Report: White Sox hire Royals coach Pedro Grifol as manager

Kim Klement-USA TODAY Sports
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CHICAGO — The Chicago White Sox hired Kansas City Royals bench coach Pedro Grifol to replace Hall of Famer Tony La Russa as their manager, a person familiar with the situation said.

The person spoke on the condition of anonymity because the team has not announced the hiring.

The 52-year-old Grifol will try to lift a team coming off a disappointing season. The White Sox finished second in the AL Central at 81-81 and missed the playoffs after running away with the division in 2021. La Russa missed the final 34 games because of health problems and announced he would not return, ending a disappointing two-year run with the franchise that gave him his first job as a big league skipper.

Grifol spent the past 10 seasons in a variety of coaching roles with Kansas City under former managers Ned Yost and Mike Matheny. He was part of teams that captured back-to-back pennants and won the World Series in 2015.

Grifol spent the past three seasons as the Royals bench coach. He interviewed for the managing job after Matheny was fired as part of a widespread shakeup within the organization after a 65-97 finish – Kansas City’s sixth straight losing season. The Royals hired Tampa Bay Rays bench coach Matt Quatraro as manager on Sunday night.

Grifol previously spent 13 seasons coaching, scouting and managing in the Seattle Mariners’ system. He was also a minor league catcher who played nine seasons in the Minnesota Twins and New York Mets organizations.

The previous four managers hired by the White Sox were either working for them or had ties to the franchise, including former players Ozzie Guillen and Robin Ventura. Rick Renteria, La Russa’s predecessor, spent the 2016 season as Ventura’s bench coach before getting promoted.

The White Sox began the season with championship aspirations after making the playoffs the previous two years. But they were plagued by injuries and inconsistent play.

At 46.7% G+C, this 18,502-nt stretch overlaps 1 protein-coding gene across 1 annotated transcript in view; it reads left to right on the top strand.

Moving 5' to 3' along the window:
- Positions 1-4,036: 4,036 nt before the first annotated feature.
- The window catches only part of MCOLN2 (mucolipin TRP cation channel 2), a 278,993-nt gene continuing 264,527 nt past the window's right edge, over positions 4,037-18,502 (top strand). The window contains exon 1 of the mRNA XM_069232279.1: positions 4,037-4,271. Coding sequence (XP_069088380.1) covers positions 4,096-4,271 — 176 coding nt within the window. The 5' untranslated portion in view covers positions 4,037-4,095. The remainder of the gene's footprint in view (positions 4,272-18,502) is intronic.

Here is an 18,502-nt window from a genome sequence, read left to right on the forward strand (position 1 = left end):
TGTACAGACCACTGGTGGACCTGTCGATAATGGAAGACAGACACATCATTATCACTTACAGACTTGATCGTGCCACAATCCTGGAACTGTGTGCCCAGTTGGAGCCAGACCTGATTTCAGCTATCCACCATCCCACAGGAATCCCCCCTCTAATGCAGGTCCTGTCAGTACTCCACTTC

All-Star shortstop Tim Anderson and sluggers Eloy Jimenez and Luis Robert missed significant time because of injuries. Catcher Yasmani Grandal and third baseman Yoan Moncada also had health issues, and they underperformed when they were on the field.

There were embarrassing breakdowns, too, such as when the White Sox ran themselves into the first 8-5 triple play in major league history during a loss to Minnesota on July 4.

The team showed some spark after La Russa stepped away from the team on Aug. 30. The White Sox won 10 of their first 14 games under bench coach Miguel Cairo, but they lost eight straight in September, dashing their playoff hopes.

The White Sox finished the season with more errors (101) than all but two teams. Their lineup was heavy on right-handed hitters, and they had maybe a few too many players more suited for first base and designated hitter roles.

Brian Cashman signs 4-year contract to remain Yankees GM

Lucas Peltier-USA TODAY Sports
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SAN DIEGO — Brian Cashman has signed a four-year contract to remain the New York Yankees Senior Vice President and General Manager. The announcement was made during the first day of baseball’s Winter Meetings.

Cashman, New York’s GM since 1998, had been working on a handshake agreement since early November, when his five-year contract expired.

The Yankees were swept by four games in the AL Championship Series and haven’t reached the World Series since winning in 2009. It is the franchise’s longest title drought since an 18-year gap between 1978-96.

Cashman’s main goal during the offseason is trying to re-sign AL MVP Aaron Judge.

Judge hit an American League-record 62 homers this season with a .311 batting average and 131 RBIs. He turned down the Yankees’ offer on the eve of opening day of a seven-year contract that would have paid $213.5 million from 2023-29.

While Judge remains on the market, Cashman was able to re-sign Anthony Rizzo on Nov. 15 to a two-year contract worth $40 million after turning down a $16 million player option.

Cashman has been the Yankees general manager since 1998. He has been with the organization since 1986, when he was a 19-year old intern in the scouting department. In his 25 seasons as GM, the Yankees have reached the postseason 21 times, including four World Series championships and six American League titles.